We Need More Sleep

We Need More Sleep

Cody Zhu, Staff Writer

Sleep procrastination is a very prevalent problem that may be affecting up to 40% of the population. With an incredible amount of people not getting enough sleep, it raises the question of the effects of what sleep deprivation can do to the body. Sleep deprivation affects the brain, immune system, emotional well-being, and more. The epidemic of sleep deprivation has many detrimental effects, and the importance of sleep needs to be reestablished.

Sleep is essential for well-being. During sleep, our brains store information, cells and energy are restored, and many other vital biological functions are performed. However, more than 87% of high school students do not get the recommended eight to ten hours of sleep a night. Sleep deprivation is related to a myriad of health issues, like anxiety, depression, a weakened immune system, and even chronic health conditions, such as Type 2 diabetes and heart disease. A lack of sleep can even lead to an increased risk of cancer complications. You are also up to fifteen times more likely to end up in a car accident due to drowsiness. Clearly, especially for teenagers, an epidemic of sleep deprivation with deadly consequences exists.

It is important to know why we need sleep in the first place. While the exact reasons for sleep are still unknown, there are a few strong theories that exist. A strong immune system is only accomplished with an adequate amount of rest. When you sleep, your body makes proteins, called cytokines, essential to the immune system for fighting infection. Also, sleep is vital for brain function. Memory, decision-making, problem-solving, and reaction time are all affected by sleep. For example, short-term memories get converted into long-term memories, waste—which is accumulated throughout the day—is removed from the brain, neurons reorganize, and more. Emotional well-being is also supported by sleep. For example, your amygdala, the part of the brain responsible for fear response, becomes more adaptive to stimuli from fear. Without enough sleep, your amygdala can react poorly to fear. As mentioned before, a lack of sleep can also lead to mental issues like depression and anxiety. Additionally, cellular respiration processes like muscle repair, tissue growth, and hormone release also occur during sleep. These are just a few of the many proposed reasons for sleep.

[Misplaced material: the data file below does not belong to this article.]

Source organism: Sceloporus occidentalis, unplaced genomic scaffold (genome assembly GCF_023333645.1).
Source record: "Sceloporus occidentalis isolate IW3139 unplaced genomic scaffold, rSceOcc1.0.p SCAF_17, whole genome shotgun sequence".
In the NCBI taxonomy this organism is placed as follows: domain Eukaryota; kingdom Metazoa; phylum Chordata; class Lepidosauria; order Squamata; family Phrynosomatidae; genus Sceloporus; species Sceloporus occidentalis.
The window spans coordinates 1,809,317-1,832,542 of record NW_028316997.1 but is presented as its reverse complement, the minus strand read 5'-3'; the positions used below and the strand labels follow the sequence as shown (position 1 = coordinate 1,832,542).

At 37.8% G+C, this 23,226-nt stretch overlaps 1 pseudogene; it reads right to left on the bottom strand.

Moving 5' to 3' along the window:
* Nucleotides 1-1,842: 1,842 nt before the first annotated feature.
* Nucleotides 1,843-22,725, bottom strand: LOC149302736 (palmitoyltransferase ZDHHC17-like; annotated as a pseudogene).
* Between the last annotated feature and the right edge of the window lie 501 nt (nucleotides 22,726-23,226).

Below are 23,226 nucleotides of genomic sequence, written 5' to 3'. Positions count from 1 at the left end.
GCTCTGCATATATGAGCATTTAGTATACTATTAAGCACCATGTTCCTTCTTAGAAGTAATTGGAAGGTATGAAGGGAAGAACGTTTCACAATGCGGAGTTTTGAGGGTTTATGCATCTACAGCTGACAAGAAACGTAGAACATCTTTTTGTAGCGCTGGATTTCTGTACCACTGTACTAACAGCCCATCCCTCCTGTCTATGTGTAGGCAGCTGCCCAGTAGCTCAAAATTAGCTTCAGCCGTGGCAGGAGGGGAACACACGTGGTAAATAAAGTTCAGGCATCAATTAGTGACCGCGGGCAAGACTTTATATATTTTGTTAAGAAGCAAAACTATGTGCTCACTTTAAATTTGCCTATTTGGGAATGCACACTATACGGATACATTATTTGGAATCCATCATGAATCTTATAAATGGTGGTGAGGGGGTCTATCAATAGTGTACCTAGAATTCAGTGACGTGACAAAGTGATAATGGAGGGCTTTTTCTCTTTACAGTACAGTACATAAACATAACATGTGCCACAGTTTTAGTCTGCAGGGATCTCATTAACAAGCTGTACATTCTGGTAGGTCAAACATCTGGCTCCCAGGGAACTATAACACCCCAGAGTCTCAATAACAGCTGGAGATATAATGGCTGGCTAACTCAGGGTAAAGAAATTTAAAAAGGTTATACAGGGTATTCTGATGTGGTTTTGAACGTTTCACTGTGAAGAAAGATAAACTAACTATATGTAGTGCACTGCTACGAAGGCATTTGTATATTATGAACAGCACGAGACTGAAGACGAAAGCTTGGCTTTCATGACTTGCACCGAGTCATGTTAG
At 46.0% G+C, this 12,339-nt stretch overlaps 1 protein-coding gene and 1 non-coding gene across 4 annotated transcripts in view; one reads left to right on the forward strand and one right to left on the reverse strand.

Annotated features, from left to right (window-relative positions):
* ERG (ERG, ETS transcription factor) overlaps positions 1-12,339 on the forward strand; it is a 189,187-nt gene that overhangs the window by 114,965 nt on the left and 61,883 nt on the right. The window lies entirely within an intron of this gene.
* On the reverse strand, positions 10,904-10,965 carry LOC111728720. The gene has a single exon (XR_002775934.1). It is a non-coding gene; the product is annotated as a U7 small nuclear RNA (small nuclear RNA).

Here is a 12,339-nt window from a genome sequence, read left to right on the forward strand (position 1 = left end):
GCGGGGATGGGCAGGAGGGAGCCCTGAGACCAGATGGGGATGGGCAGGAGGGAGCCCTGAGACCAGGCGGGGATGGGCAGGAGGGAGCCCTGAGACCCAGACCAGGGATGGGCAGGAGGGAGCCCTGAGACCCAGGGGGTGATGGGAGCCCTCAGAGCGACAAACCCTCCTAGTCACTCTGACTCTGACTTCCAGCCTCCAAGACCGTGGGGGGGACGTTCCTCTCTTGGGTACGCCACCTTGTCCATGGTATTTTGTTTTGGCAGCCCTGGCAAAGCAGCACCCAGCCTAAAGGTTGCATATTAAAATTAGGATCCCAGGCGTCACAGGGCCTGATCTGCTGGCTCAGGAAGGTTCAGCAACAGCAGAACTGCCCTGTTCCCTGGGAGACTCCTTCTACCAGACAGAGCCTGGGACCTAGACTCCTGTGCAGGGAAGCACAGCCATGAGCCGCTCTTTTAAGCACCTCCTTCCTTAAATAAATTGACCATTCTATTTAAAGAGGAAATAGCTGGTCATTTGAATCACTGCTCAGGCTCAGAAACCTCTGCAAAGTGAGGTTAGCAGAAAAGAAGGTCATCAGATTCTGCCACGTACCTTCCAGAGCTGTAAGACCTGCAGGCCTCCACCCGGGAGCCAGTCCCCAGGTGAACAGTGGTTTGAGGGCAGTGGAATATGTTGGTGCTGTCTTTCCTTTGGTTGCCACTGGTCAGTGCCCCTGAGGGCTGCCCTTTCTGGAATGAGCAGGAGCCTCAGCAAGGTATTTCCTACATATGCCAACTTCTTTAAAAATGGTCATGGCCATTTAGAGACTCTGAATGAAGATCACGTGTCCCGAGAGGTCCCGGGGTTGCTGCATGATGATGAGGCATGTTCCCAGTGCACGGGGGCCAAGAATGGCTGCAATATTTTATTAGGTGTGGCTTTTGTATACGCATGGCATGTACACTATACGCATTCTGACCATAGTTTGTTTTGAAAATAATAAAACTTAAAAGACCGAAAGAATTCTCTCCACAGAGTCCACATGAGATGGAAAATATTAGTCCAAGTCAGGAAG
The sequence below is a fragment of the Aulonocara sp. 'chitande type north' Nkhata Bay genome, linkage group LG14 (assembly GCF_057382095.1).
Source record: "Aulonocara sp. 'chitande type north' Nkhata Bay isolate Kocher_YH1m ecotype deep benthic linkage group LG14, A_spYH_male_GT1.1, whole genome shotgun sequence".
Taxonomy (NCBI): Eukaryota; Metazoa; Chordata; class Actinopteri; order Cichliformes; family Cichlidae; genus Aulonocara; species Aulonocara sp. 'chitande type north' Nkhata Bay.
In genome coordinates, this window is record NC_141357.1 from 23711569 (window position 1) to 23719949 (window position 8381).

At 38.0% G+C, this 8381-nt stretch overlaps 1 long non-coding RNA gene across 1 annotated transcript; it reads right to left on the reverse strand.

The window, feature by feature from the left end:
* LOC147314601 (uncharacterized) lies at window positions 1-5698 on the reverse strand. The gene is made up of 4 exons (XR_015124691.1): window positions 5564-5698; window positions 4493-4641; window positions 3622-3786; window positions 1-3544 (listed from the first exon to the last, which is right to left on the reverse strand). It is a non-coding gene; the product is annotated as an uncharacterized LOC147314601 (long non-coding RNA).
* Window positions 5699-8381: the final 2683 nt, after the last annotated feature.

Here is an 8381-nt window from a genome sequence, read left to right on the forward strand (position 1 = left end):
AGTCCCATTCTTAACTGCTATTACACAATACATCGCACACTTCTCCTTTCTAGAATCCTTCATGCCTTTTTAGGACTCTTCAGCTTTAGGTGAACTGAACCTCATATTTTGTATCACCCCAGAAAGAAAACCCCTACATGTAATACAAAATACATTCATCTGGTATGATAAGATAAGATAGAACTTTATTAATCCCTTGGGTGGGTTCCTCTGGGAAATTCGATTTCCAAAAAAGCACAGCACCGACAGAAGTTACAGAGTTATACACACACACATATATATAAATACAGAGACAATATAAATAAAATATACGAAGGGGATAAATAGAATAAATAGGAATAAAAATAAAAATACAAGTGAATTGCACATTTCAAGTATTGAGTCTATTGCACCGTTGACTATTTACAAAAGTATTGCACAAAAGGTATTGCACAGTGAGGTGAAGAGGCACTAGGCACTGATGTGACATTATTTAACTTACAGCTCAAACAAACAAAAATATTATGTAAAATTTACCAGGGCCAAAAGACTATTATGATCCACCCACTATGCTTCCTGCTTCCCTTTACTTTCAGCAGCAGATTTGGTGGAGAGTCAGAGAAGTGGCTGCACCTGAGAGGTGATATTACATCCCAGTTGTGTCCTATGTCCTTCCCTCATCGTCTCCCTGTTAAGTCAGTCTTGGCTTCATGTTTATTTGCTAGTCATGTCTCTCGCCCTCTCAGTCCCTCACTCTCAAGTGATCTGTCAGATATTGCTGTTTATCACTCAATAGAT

There are many detrimental effects of not getting enough sleep. Lack of sleep is associated with weight gain. A study conducted with 21,469 adults discovered that those who did not sleep enough were more likely to experience weight gain and were also at a higher risk of becoming obese. Another effect of sleep deprivation is an increased risk of many serious health conditions. In addition to an increased risk for cancer, Type 2 diabetes, and heart disease, a lack of sleep can also lead to dementia, a condition with extreme impairment of brain functions. Also, because the brain cannot perform necessary functions without enough sleep, memory-loss and learning ability are strongly affected. Impaired brain function can lead to you being more accident-prone, like an increased risk of being involved in a car accident. Furthermore, a lack of sleep will also cause rapid skin aging, with an increase in fine lines and wrinkles caused by the reduced elasticity of the skin. Clearly, getting enough sleep is vital for good health. 

The prevalence of sleep-deprivation problems raises the question of why so many people are not getting enough sleep in the first sleep. Sleep procrastination is when one does not go to bed at the intended time. Procrastination in general is often related to “academic behavior,” according to a study conducted in the Netherlands in 2014. Specifically, sleep procrastination is common in those working in high-stress occupations. Those who do not have great control over their personal time in high-stress occupations often experience sleep procrastination as a way to regain personal time. Procrastination is often caused by avoiding aversive tasks like homework or other time-consuming or stressful tasks. But, sleep does not fit into the aversive task category. According to the study, what may contribute to sleep procrastination is “the bedtime routines that precede going to bed that people dislike or just that they do not like quitting whatever they were doing.” Another study from 2014 indicates that personality traits, such as impulsiveness and being prone to distraction, can also be a cause of sleep procrastination. 

Not only will a lack of sleep make you tired, but you can also experience numerous other negative health effects. With so many people experiencing sleep deprivation, it is important that we are aware of the detrimental long-term and short-term effects and why we are sleep deprived in the first place.